Since the liberalization of the Russian economy in the 1990s, the Russian cosmetics market has undergone profound changes and a constant and dynamic growth, with the exception of the brutal recession that followed the 1997-1998 crisis, and the slow-down that followed the 2008-2009 crisis. Estimated at US$ 3.9 billion in 2001, total sales of perfumes and cosmetics accounted for US$ 11.2 billion in 2010 and were expected to reach 13.2 billion in 2011, an increase of 17.8% over the previous year.
"The market is gradually recovering after the crisis, in particular thanks to the strengthening of the rubble, rising incomes and increasing consumer expectation index," said Anna Dycheva-Smirnova, Deputy Managing Director of Reed-SK LLC., the organizer of the Intercharm Moscow.
The pace of growth should be sustained and the market is expected to approach US$ 17 billion in 2014.
In parallel to the development of the market, the distribution was highly restructured in Russia. Open markets, with their amounts of goods of questionable origin, which had become emblematic of the post-communist era now account for only a fraction of the overall distribution of perfumes and cosmetics (8.3%). However the striking phenomenon of the last two years has been the decline of direct sales. If this circuit still accounts for 25.6% of sales, specialty shops have overcome it. This phenomenon is explained by both more efficient distribution channels, which extend their network to better serve the public, and by a shift in consumer preferences towards more upscale goods.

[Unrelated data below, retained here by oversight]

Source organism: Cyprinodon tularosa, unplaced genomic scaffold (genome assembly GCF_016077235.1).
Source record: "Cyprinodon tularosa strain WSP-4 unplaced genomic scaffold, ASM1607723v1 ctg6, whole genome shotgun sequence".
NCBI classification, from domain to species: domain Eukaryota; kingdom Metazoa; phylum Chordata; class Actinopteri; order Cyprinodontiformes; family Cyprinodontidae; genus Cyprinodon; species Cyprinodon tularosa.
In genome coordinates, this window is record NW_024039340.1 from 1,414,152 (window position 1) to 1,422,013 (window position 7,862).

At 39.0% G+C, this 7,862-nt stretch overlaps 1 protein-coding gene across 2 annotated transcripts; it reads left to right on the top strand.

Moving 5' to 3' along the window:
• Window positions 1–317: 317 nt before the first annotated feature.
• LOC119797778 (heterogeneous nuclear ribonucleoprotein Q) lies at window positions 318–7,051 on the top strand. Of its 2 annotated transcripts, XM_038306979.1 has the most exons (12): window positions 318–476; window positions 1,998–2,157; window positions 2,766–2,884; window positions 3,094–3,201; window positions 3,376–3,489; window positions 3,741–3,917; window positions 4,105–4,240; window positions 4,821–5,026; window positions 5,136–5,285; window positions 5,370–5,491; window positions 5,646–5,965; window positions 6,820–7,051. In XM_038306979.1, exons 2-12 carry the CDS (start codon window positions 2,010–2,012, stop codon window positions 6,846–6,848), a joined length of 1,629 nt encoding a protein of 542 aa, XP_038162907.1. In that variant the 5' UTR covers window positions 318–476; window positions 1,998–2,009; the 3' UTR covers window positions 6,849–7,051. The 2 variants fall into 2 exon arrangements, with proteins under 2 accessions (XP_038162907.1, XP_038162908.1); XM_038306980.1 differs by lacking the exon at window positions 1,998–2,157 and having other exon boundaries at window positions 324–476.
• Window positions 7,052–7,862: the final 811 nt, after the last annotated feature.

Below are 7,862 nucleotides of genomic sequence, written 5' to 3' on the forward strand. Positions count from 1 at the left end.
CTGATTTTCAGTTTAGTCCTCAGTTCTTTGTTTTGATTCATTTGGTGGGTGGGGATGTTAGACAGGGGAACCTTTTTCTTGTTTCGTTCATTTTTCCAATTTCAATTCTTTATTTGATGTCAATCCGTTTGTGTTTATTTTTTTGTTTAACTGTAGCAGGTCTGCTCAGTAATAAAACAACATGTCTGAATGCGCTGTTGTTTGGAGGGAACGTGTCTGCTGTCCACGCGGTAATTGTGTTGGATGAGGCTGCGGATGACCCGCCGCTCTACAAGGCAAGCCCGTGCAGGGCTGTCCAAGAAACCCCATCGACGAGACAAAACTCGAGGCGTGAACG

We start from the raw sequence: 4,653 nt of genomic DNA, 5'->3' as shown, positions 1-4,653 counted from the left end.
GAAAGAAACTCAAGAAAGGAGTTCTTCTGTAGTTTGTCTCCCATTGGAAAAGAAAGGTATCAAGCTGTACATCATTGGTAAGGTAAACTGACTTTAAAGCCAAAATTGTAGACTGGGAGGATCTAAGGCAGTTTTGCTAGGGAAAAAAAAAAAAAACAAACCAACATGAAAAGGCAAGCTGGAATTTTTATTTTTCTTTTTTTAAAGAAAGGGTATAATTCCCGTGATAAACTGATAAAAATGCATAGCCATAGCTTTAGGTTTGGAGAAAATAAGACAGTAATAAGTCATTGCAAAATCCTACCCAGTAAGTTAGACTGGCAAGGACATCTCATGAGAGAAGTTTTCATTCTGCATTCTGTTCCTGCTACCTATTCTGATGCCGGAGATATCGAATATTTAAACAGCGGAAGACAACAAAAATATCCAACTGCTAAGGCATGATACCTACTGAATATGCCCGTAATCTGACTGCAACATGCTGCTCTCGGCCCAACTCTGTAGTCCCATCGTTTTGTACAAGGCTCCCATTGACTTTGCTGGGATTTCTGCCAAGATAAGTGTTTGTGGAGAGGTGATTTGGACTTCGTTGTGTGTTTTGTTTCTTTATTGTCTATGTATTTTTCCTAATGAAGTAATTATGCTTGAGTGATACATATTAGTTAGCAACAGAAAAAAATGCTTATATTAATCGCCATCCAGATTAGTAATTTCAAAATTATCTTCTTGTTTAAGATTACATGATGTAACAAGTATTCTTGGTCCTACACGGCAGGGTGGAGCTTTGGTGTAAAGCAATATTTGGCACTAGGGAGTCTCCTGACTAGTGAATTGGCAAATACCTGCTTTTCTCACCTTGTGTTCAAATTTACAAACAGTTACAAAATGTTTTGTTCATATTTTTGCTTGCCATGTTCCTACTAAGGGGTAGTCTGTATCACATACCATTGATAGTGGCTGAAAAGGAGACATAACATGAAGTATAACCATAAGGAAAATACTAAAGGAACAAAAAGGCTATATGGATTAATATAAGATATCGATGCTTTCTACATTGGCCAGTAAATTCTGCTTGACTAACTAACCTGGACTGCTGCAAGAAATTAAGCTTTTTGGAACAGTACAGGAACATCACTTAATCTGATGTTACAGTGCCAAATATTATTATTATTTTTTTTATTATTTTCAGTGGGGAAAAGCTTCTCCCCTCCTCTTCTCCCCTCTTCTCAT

This is accompanied, however, by a significant concentration of distributors, in particular with three major networks that dominate the selective distribution (L’Etoile, Ile de Beauté and Rive Gauche), including Moscow and St. Petersburg, and are extending their network at nationally.
"But there are regional chains that may offer an interesting alternative, with favourable terms," says Anna Dycheva-Smirnova. Indeed, there are more than 25 local channels, operating in a number of regions, with nearly 400 doors for Sangi Stil, the biggest of them. These chains are, however, often less upscale and are more likely to operate in a "drugstore" format, which has emerged as the most dynamic in the country.
Regarding the breakdown by product categories, the Russian market is relatively balanced between four major segments: perfumery, skin care, hair care and decorative cosmetics.
Decorative cosmetics have been particularly dynamic in recent years, with an average annual growth of 5%.
Eventually, as far as major market trends are concerned, one’s can note a growing but still marginal interest for natural cosmetics. Generally speaking, environmental issues remain of low concern for the Russian consumers.